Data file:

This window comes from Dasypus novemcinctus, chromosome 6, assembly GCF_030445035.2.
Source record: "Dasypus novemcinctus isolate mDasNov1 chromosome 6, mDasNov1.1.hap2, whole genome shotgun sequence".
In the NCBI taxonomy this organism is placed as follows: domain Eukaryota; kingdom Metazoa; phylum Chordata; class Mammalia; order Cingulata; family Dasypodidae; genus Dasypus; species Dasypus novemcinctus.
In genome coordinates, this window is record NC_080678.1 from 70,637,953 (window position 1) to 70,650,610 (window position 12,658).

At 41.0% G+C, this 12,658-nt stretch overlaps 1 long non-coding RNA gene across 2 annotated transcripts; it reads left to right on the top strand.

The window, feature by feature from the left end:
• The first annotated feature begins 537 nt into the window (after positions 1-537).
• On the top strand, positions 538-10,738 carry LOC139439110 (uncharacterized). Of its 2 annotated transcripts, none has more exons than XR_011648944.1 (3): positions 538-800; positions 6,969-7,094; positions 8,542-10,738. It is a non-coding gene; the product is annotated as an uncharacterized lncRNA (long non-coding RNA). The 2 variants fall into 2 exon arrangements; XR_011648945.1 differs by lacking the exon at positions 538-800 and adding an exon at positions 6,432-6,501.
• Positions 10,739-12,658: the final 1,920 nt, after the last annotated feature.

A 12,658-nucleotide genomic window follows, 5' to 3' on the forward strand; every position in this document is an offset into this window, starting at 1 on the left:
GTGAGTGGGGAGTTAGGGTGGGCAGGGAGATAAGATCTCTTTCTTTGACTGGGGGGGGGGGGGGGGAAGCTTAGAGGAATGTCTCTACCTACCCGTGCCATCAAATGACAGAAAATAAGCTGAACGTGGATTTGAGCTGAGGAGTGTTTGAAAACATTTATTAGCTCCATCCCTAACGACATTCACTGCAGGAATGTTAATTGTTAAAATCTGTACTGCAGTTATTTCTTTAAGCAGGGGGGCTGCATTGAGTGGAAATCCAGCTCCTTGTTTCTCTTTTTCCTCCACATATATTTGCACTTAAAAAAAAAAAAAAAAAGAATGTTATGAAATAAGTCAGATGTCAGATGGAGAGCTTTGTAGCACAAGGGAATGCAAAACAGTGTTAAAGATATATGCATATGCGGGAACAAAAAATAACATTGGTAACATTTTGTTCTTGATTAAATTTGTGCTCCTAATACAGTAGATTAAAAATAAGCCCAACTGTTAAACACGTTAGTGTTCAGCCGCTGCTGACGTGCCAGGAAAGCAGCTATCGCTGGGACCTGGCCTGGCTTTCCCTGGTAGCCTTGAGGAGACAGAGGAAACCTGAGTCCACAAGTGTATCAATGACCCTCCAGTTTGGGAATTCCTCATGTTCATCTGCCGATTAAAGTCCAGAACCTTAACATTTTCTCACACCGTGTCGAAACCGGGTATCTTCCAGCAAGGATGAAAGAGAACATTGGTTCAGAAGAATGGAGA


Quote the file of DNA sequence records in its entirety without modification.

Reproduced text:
This window comes from Dasypus novemcinctus, chromosome 6, assembly GCF_030445035.2.
Source record: "Dasypus novemcinctus isolate mDasNov1 chromosome 6, mDasNov1.1.hap2, whole genome shotgun sequence".
In the NCBI taxonomy this organism is placed as follows: domain Eukaryota; kingdom Metazoa; phylum Chordata; class Mammalia; order Cingulata; family Dasypodidae; genus Dasypus; species Dasypus novemcinctus.
In genome coordinates, this window is record NC_080678.1 from 70,637,953 (window position 1) to 70,650,610 (window position 12,658).

At 41.0% G+C, this 12,658-nt stretch overlaps 1 long non-coding RNA gene across 2 annotated transcripts; it reads left to right on the top strand.

The window, feature by feature from the left end:
• The first annotated feature begins 537 nt into the window (after positions 1-537).
• On the top strand, positions 538-10,738 carry LOC139439110 (uncharacterized). Of its 2 annotated transcripts, none has more exons than XR_011648944.1 (3): positions 538-800; positions 6,969-7,094; positions 8,542-10,738. It is a non-coding gene; the product is annotated as an uncharacterized lncRNA (long non-coding RNA). The 2 variants fall into 2 exon arrangements; XR_011648945.1 differs by lacking the exon at positions 538-800 and adding an exon at positions 6,432-6,501.
• Positions 10,739-12,658: the final 1,920 nt, after the last annotated feature.

A 12,658-nucleotide genomic window follows, 5' to 3' on the forward strand; every position in this document is an offset into this window, starting at 1 on the left:
GTGAGTGGGGAGTTAGGGTGGGCAGGGAGATAAGATCTCTTTCTTTGACTGGGGGGGGGGGGGGGGAAGCTTAGAGGAATGTCTCTACCTACCCGTGCCATCAAATGACAGAAAATAAGCTGAACGTGGATTTGAGCTGAGGAGTGTTTGAAAACATTTATTAGCTCCATCCCTAACGACATTCACTGCAGGAATGTTAATTGTTAAAATCTGTACTGCAGTTATTTCTTTAAGCAGGGGGGCTGCATTGAGTGGAAATCCAGCTCCTTGTTTCTCTTTTTCCTCCACATATATTTGCACTTAAAAAAAAAAAAAAAAAGAATGTTATGAAATAAGTCAGATGTCAGATGGAGAGCTTTGTAGCACAAGGGAATGCAAAACAGTGTTAAAGATATATGCATATGCGGGAACAAAAAATAACATTGGTAACATTTTGTTCTTGATTAAATTTGTGCTCCTAATACAGTAGATTAAAAATAAGCCCAACTGTTAAACACGTTAGTGTTCAGCCGCTGCTGACGTGCCAGGAAAGCAGCTATCGCTGGGACCTGGCCTGGCTTTCCCTGGTAGCCTTGAGGAGACAGAGGAAACCTGAGTCCACAAGTGTATCAATGACCCTCCAGTTTGGGAATTCCTCATGTTCATCTGCCGATTAAAGTCCAGAACCTTAACATTTTCTCACACCGTGTCGAAACCGGGTATCTTCCAGCAAGGATGAAAGAGAACATTGGTTCAGAAGAATGGAGA